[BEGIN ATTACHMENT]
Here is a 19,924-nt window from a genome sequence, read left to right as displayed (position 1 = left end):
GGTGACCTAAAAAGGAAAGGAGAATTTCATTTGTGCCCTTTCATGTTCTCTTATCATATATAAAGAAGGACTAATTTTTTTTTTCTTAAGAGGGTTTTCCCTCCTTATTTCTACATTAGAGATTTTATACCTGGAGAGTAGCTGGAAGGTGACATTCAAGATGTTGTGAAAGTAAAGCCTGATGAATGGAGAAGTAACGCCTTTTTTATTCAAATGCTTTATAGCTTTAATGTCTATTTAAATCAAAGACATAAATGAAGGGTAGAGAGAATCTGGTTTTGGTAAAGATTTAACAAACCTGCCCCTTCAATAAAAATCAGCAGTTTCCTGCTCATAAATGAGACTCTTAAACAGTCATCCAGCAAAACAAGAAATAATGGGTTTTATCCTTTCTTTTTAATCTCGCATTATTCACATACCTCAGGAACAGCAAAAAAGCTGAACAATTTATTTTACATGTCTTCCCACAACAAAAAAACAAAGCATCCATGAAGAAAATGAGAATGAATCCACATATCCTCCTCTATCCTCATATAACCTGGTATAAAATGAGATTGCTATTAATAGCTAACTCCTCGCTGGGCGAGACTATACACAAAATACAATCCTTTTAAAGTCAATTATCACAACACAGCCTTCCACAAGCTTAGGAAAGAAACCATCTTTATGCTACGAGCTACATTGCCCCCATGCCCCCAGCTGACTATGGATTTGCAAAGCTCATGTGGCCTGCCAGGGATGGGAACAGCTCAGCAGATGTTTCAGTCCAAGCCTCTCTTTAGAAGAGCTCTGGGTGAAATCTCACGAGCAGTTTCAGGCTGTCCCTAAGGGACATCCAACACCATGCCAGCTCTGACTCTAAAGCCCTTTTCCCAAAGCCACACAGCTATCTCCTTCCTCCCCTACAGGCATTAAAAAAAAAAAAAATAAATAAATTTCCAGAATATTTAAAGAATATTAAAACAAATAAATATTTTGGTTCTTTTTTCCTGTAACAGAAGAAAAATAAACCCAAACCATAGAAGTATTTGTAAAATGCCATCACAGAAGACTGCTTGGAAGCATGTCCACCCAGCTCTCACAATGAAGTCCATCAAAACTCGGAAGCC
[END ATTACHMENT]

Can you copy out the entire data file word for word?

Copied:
Here is a 19,924-nt window from a genome sequence, read left to right as displayed (position 1 = left end):
GGTGACCTAAAAAGGAAAGGAGAATTTCATTTGTGCCCTTTCATGTTCTCTTATCATATATAAAGAAGGACTAATTTTTTTTTTCTTAAGAGGGTTTTCCCTCCTTATTTCTACATTAGAGATTTTATACCTGGAGAGTAGCTGGAAGGTGACATTCAAGATGTTGTGAAAGTAAAGCCTGATGAATGGAGAAGTAACGCCTTTTTTATTCAAATGCTTTATAGCTTTAATGTCTATTTAAATCAAAGACATAAATGAAGGGTAGAGAGAATCTGGTTTTGGTAAAGATTTAACAAACCTGCCCCTTCAATAAAAATCAGCAGTTTCCTGCTCATAAATGAGACTCTTAAACAGTCATCCAGCAAAACAAGAAATAATGGGTTTTATCCTTTCTTTTTAATCTCGCATTATTCACATACCTCAGGAACAGCAAAAAAGCTGAACAATTTATTTTACATGTCTTCCCACAACAAAAAAACAAAGCATCCATGAAGAAAATGAGAATGAATCCACATATCCTCCTCTATCCTCATATAACCTGGTATAAAATGAGATTGCTATTAATAGCTAACTCCTCGCTGGGCGAGACTATACACAAAATACAATCCTTTTAAAGTCAATTATCACAACACAGCCTTCCACAAGCTTAGGAAAGAAACCATCTTTATGCTACGAGCTACATTGCCCCCATGCCCCCAGCTGACTATGGATTTGCAAAGCTCATGTGGCCTGCCAGGGATGGGAACAGCTCAGCAGATGTTTCAGTCCAAGCCTCTCTTTAGAAGAGCTCTGGGTGAAATCTCACGAGCAGTTTCAGGCTGTCCCTAAGGGACATCCAACACCATGCCAGCTCTGACTCTAAAGCCCTTTTCCCAAAGCCACACAGCTATCTCCTTCCTCCCCTACAGGCATTAAAAAAAAAAAAAATAAATAAATTTCCAGAATATTTAAAGAATATTAAAACAAATAAATATTTTGGTTCTTTTTTCCTGTAACAGAAGAAAAATAAACCCAAACCATAGAAGTATTTGTAAAATGCCATCACAGAAGACTGCTTGGAAGCATGTCCACCCAGCTCTCACAATGAAGTCCATCAAAACTCGGAAGCC